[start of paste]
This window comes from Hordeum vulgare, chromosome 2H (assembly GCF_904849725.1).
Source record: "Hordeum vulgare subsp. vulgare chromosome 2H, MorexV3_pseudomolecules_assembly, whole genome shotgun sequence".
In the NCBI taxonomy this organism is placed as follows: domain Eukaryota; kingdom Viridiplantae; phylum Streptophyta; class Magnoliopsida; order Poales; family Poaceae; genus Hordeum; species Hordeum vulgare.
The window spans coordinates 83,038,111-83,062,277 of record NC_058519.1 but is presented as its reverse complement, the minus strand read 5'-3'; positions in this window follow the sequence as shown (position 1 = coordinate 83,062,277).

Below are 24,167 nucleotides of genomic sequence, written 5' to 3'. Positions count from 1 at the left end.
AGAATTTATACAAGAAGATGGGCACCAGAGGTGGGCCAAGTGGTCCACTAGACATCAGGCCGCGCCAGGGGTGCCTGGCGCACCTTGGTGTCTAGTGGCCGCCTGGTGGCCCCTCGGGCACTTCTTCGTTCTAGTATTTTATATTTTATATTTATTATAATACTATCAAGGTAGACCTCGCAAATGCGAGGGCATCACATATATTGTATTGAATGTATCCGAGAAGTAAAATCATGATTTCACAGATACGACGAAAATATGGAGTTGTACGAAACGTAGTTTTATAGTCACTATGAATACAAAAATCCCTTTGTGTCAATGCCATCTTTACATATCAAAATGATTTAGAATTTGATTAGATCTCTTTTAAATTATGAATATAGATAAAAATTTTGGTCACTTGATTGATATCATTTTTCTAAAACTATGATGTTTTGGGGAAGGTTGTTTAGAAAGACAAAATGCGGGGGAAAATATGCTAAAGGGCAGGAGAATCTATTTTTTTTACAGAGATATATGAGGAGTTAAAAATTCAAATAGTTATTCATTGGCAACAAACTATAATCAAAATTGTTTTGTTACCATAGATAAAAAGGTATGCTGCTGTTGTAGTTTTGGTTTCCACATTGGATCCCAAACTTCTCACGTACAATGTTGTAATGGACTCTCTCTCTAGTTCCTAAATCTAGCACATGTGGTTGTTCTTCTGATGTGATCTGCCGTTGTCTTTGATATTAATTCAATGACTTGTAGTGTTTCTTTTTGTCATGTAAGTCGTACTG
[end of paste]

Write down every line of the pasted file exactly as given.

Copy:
This window comes from Hordeum vulgare, chromosome 2H (assembly GCF_904849725.1).
Source record: "Hordeum vulgare subsp. vulgare chromosome 2H, MorexV3_pseudomolecules_assembly, whole genome shotgun sequence".
In the NCBI taxonomy this organism is placed as follows: domain Eukaryota; kingdom Viridiplantae; phylum Streptophyta; class Magnoliopsida; order Poales; family Poaceae; genus Hordeum; species Hordeum vulgare.
The window spans coordinates 83,038,111-83,062,277 of record NC_058519.1 but is presented as its reverse complement, the minus strand read 5'-3'; positions in this window follow the sequence as shown (position 1 = coordinate 83,062,277).

Below are 24,167 nucleotides of genomic sequence, written 5' to 3'. Positions count from 1 at the left end.
AGAATTTATACAAGAAGATGGGCACCAGAGGTGGGCCAAGTGGTCCACTAGACATCAGGCCGCGCCAGGGGTGCCTGGCGCACCTTGGTGTCTAGTGGCCGCCTGGTGGCCCCTCGGGCACTTCTTCGTTCTAGTATTTTATATTTTATATTTATTATAATACTATCAAGGTAGACCTCGCAAATGCGAGGGCATCACATATATTGTATTGAATGTATCCGAGAAGTAAAATCATGATTTCACAGATACGACGAAAATATGGAGTTGTACGAAACGTAGTTTTATAGTCACTATGAATACAAAAATCCCTTTGTGTCAATGCCATCTTTACATATCAAAATGATTTAGAATTTGATTAGATCTCTTTTAAATTATGAATATAGATAAAAATTTTGGTCACTTGATTGATATCATTTTTCTAAAACTATGATGTTTTGGGGAAGGTTGTTTAGAAAGACAAAATGCGGGGGAAAATATGCTAAAGGGCAGGAGAATCTATTTTTTTTACAGAGATATATGAGGAGTTAAAAATTCAAATAGTTATTCATTGGCAACAAACTATAATCAAAATTGTTTTGTTACCATAGATAAAAAGGTATGCTGCTGTTGTAGTTTTGGTTTCCACATTGGATCCCAAACTTCTCACGTACAATGTTGTAATGGACTCTCTCTCTAGTTCCTAAATCTAGCACATGTGGTTGTTCTTCTGATGTGATCTGCCGTTGTCTTTGATATTAATTCAATGACTTGTAGTGTTTCTTTTTGTCATGTAAGTCGTACTG